If you count all of the varieties of today’s Arabic together, you can safely estimate that there are about 313 million Arabic speakers in the whole world, making it the fifth most-spoken language globally behind Mandarin, Spanish, English and Hindi.

Egypt holds the record for the largest Modern Standard Arabic-using population at around 65 million people. Next is Algeria, which has about 29 million. Then it’s Sudan with 27 million, and following behind in the list are Iraq, Saudi Arabia and Morocco.

There’s a notable number of Arabic speakers elsewhere in the world like in Europe, with almost 4 percent of Belgium’s population, roughly 2.5 percent of France’s population and nearly 1.5 percent of the United Kingdom’s population speaking Arabic as a mother tongue. The United States has a little more than one million Arabic speakers within its borders, and in Brazil, where groups of Arab migrants chose to make their new home, you can find a handful of millions of speakers of Arabic.

Why Is Arabic An Important World Language?

Because Arabic is the language of Islam, if you’re traveling anywhere in the Islam-practicing world, you’ll want to brush up on your Arabic, as there’s no doubt you’ll find it spoken all around you. Knowing Modern Standard Arabic will help you converse with the hundreds of millions of speakers around the globe.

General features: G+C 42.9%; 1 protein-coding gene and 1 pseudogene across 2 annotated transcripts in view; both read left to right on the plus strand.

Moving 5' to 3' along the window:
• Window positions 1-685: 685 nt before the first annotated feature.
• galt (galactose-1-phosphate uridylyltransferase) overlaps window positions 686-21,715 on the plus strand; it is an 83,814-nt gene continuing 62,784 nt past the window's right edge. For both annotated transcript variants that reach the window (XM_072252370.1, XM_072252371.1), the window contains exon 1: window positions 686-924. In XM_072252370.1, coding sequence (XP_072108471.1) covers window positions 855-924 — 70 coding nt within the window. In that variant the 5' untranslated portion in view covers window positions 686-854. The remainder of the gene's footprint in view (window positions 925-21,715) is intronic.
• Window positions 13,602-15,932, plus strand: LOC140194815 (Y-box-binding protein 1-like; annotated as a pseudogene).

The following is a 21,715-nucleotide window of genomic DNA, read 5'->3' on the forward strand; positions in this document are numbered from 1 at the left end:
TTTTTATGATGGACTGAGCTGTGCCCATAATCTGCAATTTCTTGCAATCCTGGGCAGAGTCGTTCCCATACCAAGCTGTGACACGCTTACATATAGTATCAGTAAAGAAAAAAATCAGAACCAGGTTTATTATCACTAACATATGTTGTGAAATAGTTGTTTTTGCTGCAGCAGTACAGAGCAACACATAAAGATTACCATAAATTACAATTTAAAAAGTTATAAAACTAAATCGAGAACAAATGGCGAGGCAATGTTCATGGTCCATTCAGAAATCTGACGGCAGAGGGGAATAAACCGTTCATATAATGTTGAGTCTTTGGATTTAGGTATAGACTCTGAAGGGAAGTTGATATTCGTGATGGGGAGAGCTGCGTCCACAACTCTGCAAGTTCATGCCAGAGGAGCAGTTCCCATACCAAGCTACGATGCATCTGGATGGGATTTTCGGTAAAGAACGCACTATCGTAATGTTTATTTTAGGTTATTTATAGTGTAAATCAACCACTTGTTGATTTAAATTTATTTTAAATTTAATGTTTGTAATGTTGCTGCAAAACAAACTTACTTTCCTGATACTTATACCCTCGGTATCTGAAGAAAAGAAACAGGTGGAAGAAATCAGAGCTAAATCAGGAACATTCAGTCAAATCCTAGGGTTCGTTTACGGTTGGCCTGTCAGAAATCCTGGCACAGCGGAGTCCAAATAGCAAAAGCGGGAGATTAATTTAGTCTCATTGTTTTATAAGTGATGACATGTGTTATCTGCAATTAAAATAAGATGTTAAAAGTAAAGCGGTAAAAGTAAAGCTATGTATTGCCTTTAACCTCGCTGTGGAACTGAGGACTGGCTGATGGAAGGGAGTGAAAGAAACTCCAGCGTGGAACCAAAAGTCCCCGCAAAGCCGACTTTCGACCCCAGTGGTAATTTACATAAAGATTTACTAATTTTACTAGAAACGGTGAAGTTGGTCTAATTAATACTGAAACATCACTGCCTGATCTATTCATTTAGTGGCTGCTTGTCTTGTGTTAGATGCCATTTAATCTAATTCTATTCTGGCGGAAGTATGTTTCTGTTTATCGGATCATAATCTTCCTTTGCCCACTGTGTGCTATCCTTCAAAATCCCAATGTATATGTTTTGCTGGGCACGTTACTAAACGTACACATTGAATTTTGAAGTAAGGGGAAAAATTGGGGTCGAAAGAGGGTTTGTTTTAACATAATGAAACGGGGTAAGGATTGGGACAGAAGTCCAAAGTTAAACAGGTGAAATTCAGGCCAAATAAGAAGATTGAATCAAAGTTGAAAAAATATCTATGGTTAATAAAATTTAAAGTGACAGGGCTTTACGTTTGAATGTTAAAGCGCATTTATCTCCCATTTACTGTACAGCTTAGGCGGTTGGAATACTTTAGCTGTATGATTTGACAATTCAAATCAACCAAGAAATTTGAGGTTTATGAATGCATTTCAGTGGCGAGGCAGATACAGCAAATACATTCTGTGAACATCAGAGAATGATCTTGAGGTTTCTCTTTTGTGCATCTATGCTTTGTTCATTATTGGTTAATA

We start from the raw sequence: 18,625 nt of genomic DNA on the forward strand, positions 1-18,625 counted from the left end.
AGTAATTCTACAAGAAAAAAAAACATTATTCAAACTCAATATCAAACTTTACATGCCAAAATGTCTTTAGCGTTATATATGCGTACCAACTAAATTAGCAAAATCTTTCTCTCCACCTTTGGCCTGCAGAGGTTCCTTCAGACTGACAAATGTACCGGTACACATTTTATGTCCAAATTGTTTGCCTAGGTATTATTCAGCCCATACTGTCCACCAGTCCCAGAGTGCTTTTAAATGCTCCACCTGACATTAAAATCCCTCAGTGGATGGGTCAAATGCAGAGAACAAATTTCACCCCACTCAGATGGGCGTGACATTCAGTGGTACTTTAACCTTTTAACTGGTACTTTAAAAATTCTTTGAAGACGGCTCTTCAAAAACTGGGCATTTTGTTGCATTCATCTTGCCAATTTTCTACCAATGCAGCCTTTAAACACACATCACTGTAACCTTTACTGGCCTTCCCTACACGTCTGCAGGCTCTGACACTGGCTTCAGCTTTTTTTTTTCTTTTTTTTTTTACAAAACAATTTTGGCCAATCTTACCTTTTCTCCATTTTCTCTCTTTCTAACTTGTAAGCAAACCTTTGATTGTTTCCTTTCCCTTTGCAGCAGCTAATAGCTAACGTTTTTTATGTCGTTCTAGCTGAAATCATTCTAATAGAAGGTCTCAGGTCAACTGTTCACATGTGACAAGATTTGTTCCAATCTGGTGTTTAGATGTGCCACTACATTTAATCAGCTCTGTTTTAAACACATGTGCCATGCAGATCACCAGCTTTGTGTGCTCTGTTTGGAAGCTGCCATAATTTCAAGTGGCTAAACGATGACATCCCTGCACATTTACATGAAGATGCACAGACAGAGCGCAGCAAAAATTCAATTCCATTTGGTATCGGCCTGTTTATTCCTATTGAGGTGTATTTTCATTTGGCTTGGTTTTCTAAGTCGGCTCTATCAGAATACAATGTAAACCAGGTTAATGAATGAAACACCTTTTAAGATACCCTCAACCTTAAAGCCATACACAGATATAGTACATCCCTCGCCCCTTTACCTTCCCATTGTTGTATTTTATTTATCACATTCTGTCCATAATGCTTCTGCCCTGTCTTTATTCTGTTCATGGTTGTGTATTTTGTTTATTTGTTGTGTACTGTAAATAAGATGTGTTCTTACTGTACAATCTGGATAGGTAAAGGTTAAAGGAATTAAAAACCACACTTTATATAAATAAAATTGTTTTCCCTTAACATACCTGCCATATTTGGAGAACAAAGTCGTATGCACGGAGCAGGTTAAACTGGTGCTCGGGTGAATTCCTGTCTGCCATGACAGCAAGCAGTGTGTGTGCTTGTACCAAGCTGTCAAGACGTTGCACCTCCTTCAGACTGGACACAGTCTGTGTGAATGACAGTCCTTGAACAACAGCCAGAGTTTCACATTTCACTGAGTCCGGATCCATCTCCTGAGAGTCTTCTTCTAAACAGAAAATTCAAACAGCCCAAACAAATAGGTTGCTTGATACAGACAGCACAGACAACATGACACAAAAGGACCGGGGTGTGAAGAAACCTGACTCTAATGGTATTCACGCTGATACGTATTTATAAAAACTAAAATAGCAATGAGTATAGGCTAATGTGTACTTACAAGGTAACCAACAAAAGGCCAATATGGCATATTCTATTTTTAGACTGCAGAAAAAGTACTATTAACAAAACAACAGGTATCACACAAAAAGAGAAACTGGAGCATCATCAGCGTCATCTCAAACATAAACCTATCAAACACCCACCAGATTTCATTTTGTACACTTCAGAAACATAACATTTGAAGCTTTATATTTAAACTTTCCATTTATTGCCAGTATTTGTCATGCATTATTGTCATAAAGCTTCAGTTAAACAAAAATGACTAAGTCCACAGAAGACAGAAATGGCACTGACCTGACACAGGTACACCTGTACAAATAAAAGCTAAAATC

Knowing Arabic is incredibly important in the realm of business development, especially in the energy, construction, technology and real estate industries, which have given big economic boosts to many petroleum powerhouse countries like Saudi Arabia that claim Arabic as an official language. If you can speak Arabic in a professional environment, you’ll likely be a hot commodity for companies and organizations that conduct business in these parts of the planet. Same thing goes for diplomatic, governmental and political careers that address and deal with policy in the Arab world.

When it comes to language learning, you’ll find a lot of linguistic connections to other tongues if you choose to learn Arabic. Throughout its evolution, Arabic has influenced scores of global languages like Spanish, roughly one-third of the vocabulary of which comes from Arabic origin from the several centuries of contact that began with the Moor conquest of the Iberian Peninsula in the 8th century. You can notice its linguistic legacy most prominently in words that begin with a- or al-, which is an article in Arabic that got absorbed into words as the words were absorbed into Spanish; think la almohada (pillow), la alfombra (carpet) and el ajedrez (chess). You can also find elements of Arabic influence in, among many others, Portuguese, Turkish, Bosnian, Persian, Hebrew and even English by way of other languages (‘alcohol,’ ‘sugar,’ and ‘cotton,’ for example).

Plus, if you’re reading this, you’re probably well attuned to using left-to-right Latin script. Learning how to read and write in Arabic script and to adopt Arabic phonology is an extra challenge that can give you new insights about world languages that aren’t staples of the Western world and how they’re different from — and the same as — the languages that are more closely related to ones found in Europe and the Americas.